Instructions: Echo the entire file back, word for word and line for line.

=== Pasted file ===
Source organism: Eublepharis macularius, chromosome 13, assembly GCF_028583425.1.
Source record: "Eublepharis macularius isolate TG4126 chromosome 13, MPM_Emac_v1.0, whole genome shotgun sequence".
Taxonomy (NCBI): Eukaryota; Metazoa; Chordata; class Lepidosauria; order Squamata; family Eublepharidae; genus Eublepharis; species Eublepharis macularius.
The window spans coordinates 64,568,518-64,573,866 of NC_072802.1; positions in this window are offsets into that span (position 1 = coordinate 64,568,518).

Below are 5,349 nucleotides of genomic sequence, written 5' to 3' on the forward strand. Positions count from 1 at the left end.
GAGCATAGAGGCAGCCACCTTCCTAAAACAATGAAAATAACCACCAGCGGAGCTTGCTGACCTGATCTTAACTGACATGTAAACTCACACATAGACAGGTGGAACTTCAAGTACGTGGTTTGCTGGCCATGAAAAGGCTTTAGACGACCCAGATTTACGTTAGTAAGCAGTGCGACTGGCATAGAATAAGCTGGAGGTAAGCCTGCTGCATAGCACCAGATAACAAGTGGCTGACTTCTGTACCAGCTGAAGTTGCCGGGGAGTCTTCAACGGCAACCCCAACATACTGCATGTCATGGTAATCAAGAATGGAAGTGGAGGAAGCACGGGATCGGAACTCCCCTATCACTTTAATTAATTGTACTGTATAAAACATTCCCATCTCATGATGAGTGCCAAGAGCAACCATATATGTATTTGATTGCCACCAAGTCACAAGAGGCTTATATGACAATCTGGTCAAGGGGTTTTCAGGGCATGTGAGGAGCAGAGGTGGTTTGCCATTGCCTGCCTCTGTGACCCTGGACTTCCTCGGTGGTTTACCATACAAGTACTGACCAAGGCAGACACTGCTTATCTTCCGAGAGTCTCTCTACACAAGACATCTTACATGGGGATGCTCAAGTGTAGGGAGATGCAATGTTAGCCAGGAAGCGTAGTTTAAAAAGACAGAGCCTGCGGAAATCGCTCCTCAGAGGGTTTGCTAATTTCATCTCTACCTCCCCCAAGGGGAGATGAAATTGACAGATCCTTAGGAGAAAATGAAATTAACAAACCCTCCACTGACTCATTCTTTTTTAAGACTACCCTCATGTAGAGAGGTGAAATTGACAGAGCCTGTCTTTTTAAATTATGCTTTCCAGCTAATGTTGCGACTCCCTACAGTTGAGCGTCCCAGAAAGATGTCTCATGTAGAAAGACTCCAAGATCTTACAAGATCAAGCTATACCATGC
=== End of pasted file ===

Source organism: Eublepharis macularius, chromosome 13, assembly GCF_028583425.1.
Source record: "Eublepharis macularius isolate TG4126 chromosome 13, MPM_Emac_v1.0, whole genome shotgun sequence".
Taxonomy (NCBI): Eukaryota; Metazoa; Chordata; class Lepidosauria; order Squamata; family Eublepharidae; genus Eublepharis; species Eublepharis macularius.
The window spans coordinates 64,568,518-64,573,866 of NC_072802.1; positions in this window are offsets into that span (position 1 = coordinate 64,568,518).

Below are 5,349 nucleotides of genomic sequence, written 5' to 3' on the forward strand. Positions count from 1 at the left end.
GAGCATAGAGGCAGCCACCTTCCTAAAACAATGAAAATAACCACCAGCGGAGCTTGCTGACCTGATCTTAACTGACATGTAAACTCACACATAGACAGGTGGAACTTCAAGTACGTGGTTTGCTGGCCATGAAAAGGCTTTAGACGACCCAGATTTACGTTAGTAAGCAGTGCGACTGGCATAGAATAAGCTGGAGGTAAGCCTGCTGCATAGCACCAGATAACAAGTGGCTGACTTCTGTACCAGCTGAAGTTGCCGGGGAGTCTTCAACGGCAACCCCAACATACTGCATGTCATGGTAATCAAGAATGGAAGTGGAGGAAGCACGGGATCGGAACTCCCCTATCACTTTAATTAATTGTACTGTATAAAACATTCCCATCTCATGATGAGTGCCAAGAGCAACCATATATGTATTTGATTGCCACCAAGTCACAAGAGGCTTATATGACAATCTGGTCAAGGGGTTTTCAGGGCATGTGAGGAGCAGAGGTGGTTTGCCATTGCCTGCCTCTGTGACCCTGGACTTCCTCGGTGGTTTACCATACAAGTACTGACCAAGGCAGACACTGCTTATCTTCCGAGAGTCTCTCTACACAAGACATCTTACATGGGGATGCTCAAGTGTAGGGAGATGCAATGTTAGCCAGGAAGCGTAGTTTAAAAAGACAGAGCCTGCGGAAATCGCTCCTCAGAGGGTTTGCTAATTTCATCTCTACCTCCCCCAAGGGGAGATGAAATTGACAGATCCTTAGGAGAAAATGAAATTAACAAACCCTCCACTGACTCATTCTTTTTTAAGACTACCCTCATGTAGAGAGGTGAAATTGACAGAGCCTGTCTTTTTAAATTATGCTTTCCAGCTAATGTTGCGACTCCCTACAGTTGAGCGTCCCAGAAAGATGTCTCATGTAGAAAGACTCCAAGATCTTACAAGATCAAGCTATACCATGC